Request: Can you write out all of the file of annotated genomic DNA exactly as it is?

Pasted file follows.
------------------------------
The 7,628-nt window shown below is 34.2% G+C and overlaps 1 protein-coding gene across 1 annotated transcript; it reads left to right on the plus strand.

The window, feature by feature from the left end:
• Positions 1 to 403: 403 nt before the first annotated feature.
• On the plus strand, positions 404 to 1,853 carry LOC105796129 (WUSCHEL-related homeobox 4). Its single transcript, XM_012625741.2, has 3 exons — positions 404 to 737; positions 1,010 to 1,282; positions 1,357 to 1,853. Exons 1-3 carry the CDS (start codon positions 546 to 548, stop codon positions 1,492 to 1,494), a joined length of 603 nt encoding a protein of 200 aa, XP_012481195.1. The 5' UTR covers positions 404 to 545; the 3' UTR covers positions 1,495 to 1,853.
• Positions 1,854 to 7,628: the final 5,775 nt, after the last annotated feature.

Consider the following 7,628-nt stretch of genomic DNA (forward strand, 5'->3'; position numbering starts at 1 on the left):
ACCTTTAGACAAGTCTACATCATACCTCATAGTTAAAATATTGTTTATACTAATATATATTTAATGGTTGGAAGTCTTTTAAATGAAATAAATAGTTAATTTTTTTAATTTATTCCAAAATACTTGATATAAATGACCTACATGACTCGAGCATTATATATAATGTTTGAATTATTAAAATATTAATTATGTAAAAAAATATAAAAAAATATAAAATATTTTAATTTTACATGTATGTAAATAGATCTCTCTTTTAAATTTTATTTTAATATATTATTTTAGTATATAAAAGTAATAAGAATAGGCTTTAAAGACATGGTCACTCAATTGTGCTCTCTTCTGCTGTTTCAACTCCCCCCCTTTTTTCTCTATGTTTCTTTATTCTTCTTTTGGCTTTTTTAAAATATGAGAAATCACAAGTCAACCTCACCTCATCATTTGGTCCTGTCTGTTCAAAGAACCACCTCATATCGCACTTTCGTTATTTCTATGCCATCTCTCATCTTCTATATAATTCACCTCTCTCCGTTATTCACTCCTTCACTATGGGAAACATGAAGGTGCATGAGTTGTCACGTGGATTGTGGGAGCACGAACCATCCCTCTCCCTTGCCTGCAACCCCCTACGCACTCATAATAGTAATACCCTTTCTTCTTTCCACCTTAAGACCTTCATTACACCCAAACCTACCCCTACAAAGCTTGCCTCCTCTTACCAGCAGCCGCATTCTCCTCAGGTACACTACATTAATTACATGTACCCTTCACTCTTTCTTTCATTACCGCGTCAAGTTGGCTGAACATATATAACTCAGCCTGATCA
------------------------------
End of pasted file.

The 7,628-nt window shown below is 34.2% G+C and overlaps 1 protein-coding gene across 1 annotated transcript; it reads left to right on the plus strand.

The window, feature by feature from the left end:
• Positions 1 to 403: 403 nt before the first annotated feature.
• On the plus strand, positions 404 to 1,853 carry LOC105796129 (WUSCHEL-related homeobox 4). Its single transcript, XM_012625741.2, has 3 exons — positions 404 to 737; positions 1,010 to 1,282; positions 1,357 to 1,853. Exons 1-3 carry the CDS (start codon positions 546 to 548, stop codon positions 1,492 to 1,494), a joined length of 603 nt encoding a protein of 200 aa, XP_012481195.1. The 5' UTR covers positions 404 to 545; the 3' UTR covers positions 1,495 to 1,853.
• Positions 1,854 to 7,628: the final 5,775 nt, after the last annotated feature.

Consider the following 7,628-nt stretch of genomic DNA (forward strand, 5'->3'; position numbering starts at 1 on the left):
ACCTTTAGACAAGTCTACATCATACCTCATAGTTAAAATATTGTTTATACTAATATATATTTAATGGTTGGAAGTCTTTTAAATGAAATAAATAGTTAATTTTTTTAATTTATTCCAAAATACTTGATATAAATGACCTACATGACTCGAGCATTATATATAATGTTTGAATTATTAAAATATTAATTATGTAAAAAAATATAAAAAAATATAAAATATTTTAATTTTACATGTATGTAAATAGATCTCTCTTTTAAATTTTATTTTAATATATTATTTTAGTATATAAAAGTAATAAGAATAGGCTTTAAAGACATGGTCACTCAATTGTGCTCTCTTCTGCTGTTTCAACTCCCCCCCTTTTTTCTCTATGTTTCTTTATTCTTCTTTTGGCTTTTTTAAAATATGAGAAATCACAAGTCAACCTCACCTCATCATTTGGTCCTGTCTGTTCAAAGAACCACCTCATATCGCACTTTCGTTATTTCTATGCCATCTCTCATCTTCTATATAATTCACCTCTCTCCGTTATTCACTCCTTCACTATGGGAAACATGAAGGTGCATGAGTTGTCACGTGGATTGTGGGAGCACGAACCATCCCTCTCCCTTGCCTGCAACCCCCTACGCACTCATAATAGTAATACCCTTTCTTCTTTCCACCTTAAGACCTTCATTACACCCAAACCTACCCCTACAAAGCTTGCCTCCTCTTACCAGCAGCCGCATTCTCCTCAGGTACACTACATTAATTACATGTACCCTTCACTCTTTCTTTCATTACCGCGTCAAGTTGGCTGAACATATATAACTCAGCCTGATCA